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In the Trump years, California is set to lead on climate change

California Governor Jerry Brown speaks at the California Science Center (Photo by Bill Ingalls/NASA via Getty Images)

By Lucia Graves for the Tribune Media Wire

Even before the election of Donald Trump—who has called climate change a “hoax,” threatened to dismantle the Environmental Protection Agency (EPA), and sworn to withdraw from the Paris Agreement on carbon dioxide emissions—California, more so than U.S. federal government, was acting like the planet’s de facto leader on climate change.

At the 2015’s Paris climate talks, the state showed up like any other major country, with representation from businesses, elected officials and state-based non-governmental organizations (NGOs). “Barely any other state sent anyone,” California billionaire environmentalist Tom Steyer said. “We sent everyone.”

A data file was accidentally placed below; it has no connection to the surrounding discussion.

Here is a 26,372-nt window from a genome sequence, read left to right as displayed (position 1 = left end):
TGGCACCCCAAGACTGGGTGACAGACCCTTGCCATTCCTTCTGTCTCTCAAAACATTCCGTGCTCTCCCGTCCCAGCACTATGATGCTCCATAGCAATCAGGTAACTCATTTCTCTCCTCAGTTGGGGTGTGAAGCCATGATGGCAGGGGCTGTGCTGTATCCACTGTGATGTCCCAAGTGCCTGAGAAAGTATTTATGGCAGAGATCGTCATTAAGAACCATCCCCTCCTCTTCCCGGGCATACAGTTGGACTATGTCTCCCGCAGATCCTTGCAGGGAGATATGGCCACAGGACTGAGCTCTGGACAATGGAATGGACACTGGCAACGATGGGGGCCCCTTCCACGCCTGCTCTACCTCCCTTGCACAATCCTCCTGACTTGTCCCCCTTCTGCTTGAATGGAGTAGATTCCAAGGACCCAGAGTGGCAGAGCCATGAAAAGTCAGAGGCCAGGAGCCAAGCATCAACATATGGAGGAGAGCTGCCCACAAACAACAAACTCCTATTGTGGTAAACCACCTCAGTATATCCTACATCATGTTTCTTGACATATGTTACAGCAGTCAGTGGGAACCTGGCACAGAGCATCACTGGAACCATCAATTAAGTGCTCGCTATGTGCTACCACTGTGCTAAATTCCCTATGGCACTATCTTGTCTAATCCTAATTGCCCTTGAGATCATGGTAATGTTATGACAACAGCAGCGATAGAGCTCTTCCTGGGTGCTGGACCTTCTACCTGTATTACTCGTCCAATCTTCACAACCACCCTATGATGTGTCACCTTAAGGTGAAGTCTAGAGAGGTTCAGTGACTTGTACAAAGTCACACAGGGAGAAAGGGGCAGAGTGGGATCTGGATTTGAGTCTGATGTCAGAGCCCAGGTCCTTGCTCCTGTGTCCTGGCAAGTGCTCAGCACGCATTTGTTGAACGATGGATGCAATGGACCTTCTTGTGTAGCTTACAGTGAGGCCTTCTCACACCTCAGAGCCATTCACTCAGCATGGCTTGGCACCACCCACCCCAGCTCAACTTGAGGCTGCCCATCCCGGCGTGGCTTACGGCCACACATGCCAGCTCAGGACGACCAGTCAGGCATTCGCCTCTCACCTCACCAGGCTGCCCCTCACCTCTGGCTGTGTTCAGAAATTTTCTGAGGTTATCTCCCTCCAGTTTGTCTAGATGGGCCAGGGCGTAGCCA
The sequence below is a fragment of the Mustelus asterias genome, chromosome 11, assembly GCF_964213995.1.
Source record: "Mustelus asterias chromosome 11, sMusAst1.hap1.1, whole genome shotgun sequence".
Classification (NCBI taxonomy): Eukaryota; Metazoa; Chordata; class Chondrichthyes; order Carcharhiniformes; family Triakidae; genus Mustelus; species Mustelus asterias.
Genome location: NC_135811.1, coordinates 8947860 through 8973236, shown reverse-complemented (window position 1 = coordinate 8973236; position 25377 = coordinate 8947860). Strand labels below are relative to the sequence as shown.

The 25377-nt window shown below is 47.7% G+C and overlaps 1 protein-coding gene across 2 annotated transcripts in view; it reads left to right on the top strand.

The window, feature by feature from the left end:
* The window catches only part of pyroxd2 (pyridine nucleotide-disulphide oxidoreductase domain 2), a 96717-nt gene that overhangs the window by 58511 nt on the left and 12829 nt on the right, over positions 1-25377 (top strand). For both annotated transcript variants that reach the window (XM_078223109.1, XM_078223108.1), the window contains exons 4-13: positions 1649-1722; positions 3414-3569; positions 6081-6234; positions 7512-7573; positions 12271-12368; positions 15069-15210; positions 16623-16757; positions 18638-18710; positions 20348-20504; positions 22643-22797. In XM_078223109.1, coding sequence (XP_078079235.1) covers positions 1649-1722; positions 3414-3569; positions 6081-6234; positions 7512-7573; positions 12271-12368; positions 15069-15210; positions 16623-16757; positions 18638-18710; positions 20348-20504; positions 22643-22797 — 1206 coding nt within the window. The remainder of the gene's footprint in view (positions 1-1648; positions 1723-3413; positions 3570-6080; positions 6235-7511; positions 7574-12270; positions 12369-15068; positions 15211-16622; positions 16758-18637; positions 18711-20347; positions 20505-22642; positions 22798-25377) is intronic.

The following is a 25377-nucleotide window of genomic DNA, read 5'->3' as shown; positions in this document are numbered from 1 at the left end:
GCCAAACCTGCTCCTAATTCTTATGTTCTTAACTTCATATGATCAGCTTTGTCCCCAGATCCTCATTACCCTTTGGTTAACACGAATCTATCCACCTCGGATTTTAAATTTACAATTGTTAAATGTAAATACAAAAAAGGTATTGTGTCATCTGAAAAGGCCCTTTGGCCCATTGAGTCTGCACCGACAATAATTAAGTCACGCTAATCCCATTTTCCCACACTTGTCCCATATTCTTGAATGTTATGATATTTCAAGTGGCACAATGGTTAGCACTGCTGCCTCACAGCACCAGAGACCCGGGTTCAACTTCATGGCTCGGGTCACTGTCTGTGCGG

That year, Steyer was co-chair of the state’s business delegation, which he attended with Governor Jerry Brown (D). In the lead-up to talks, Brown behaved more like a head of state than many actual heads of state, meeting with everyone from Pope Francis to the president of China.

But in the wake of Trump’s inauguration, Brown is reportedly preparing to act even more like a world leader than a state leader on climate change because, given Trump’s nominations of former Exxon CEO Rex Tillerson to lead the State Department and climate denialist Scott Pruitt to lead the EPA, there’s plenty of cause for concern that the United States could back away from decades of progress on environmental protection.